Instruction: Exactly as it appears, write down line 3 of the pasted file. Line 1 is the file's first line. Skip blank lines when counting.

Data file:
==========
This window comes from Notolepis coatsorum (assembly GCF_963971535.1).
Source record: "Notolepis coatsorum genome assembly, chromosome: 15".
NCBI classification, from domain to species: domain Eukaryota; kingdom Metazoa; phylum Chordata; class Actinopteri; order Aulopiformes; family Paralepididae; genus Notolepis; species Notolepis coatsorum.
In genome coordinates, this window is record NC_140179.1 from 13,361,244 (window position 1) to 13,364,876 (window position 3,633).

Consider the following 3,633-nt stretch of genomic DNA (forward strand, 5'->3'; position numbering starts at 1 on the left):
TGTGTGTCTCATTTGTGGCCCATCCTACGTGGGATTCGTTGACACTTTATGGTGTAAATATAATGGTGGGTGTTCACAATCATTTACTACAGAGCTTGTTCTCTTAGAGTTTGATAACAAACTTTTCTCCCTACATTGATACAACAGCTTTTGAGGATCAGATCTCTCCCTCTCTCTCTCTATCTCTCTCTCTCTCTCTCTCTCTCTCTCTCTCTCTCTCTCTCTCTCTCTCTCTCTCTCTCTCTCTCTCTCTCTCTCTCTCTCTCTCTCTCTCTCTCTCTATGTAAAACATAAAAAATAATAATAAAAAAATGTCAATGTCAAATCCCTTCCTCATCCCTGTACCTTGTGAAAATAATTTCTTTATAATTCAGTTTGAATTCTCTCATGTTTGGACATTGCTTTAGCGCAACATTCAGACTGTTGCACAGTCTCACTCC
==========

NCBI classification, from domain to species: domain Eukaryota; kingdom Metazoa; phylum Chordata; class Actinopteri; order Aulopiformes; family Paralepididae; genus Notolepis; species Notolepis coatsorum.